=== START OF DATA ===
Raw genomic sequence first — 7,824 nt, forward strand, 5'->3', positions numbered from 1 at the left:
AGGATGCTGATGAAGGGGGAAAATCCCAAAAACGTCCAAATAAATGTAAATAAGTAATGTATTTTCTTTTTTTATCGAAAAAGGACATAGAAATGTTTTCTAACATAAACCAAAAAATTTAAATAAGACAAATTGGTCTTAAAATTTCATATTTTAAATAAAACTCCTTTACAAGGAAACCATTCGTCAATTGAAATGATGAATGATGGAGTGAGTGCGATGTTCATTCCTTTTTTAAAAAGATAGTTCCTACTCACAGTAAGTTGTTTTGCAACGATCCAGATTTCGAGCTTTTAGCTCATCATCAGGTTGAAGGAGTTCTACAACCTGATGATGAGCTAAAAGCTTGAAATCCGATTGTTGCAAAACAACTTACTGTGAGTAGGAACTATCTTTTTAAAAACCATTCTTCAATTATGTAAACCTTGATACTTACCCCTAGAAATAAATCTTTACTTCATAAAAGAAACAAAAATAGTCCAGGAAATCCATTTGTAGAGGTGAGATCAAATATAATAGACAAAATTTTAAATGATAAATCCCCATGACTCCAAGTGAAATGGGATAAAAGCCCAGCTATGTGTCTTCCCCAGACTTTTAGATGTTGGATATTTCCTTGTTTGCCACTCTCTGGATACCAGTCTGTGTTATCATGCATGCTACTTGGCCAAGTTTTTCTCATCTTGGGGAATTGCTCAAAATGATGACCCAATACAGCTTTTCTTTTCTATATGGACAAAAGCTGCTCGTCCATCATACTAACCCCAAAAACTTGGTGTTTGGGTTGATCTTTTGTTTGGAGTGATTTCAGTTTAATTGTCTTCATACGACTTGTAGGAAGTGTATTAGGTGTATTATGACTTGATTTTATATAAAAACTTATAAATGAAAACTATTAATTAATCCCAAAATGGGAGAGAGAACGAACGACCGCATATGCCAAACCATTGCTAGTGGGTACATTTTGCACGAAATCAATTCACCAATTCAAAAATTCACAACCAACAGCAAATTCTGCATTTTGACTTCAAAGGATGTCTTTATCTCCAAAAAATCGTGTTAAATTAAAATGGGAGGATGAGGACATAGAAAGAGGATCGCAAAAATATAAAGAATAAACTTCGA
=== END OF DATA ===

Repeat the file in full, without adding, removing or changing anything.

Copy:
Raw genomic sequence first — 7,824 nt, forward strand, 5'->3', positions numbered from 1 at the left:
AGGATGCTGATGAAGGGGGAAAATCCCAAAAACGTCCAAATAAATGTAAATAAGTAATGTATTTTCTTTTTTTATCGAAAAAGGACATAGAAATGTTTTCTAACATAAACCAAAAAATTTAAATAAGACAAATTGGTCTTAAAATTTCATATTTTAAATAAAACTCCTTTACAAGGAAACCATTCGTCAATTGAAATGATGAATGATGGAGTGAGTGCGATGTTCATTCCTTTTTTAAAAAGATAGTTCCTACTCACAGTAAGTTGTTTTGCAACGATCCAGATTTCGAGCTTTTAGCTCATCATCAGGTTGAAGGAGTTCTACAACCTGATGATGAGCTAAAAGCTTGAAATCCGATTGTTGCAAAACAACTTACTGTGAGTAGGAACTATCTTTTTAAAAACCATTCTTCAATTATGTAAACCTTGATACTTACCCCTAGAAATAAATCTTTACTTCATAAAAGAAACAAAAATAGTCCAGGAAATCCATTTGTAGAGGTGAGATCAAATATAATAGACAAAATTTTAAATGATAAATCCCCATGACTCCAAGTGAAATGGGATAAAAGCCCAGCTATGTGTCTTCCCCAGACTTTTAGATGTTGGATATTTCCTTGTTTGCCACTCTCTGGATACCAGTCTGTGTTATCATGCATGCTACTTGGCCAAGTTTTTCTCATCTTGGGGAATTGCTCAAAATGATGACCCAATACAGCTTTTCTTTTCTATATGGACAAAAGCTGCTCGTCCATCATACTAACCCCAAAAACTTGGTGTTTGGGTTGATCTTTTGTTTGGAGTGATTTCAGTTTAATTGTCTTCATACGACTTGTAGGAAGTGTATTAGGTGTATTATGACTTGATTTTATATAAAAACTTATAAATGAAAACTATTAATTAATCCCAAAATGGGAGAGAGAACGAACGACCGCATATGCCAAACCATTGCTAGTGGGTACATTTTGCACGAAATCAATTCACCAATTCAAAAATTCACAACCAACAGCAAATTCTGCATTTTGACTTCAAAGGATGTCTTTATCTCCAAAAAATCGTGTTAAATTAAAATGGGAGGATGAGGACATAGAAAGAGGATCGCAAAAATATAAAGAATAAACTTCGA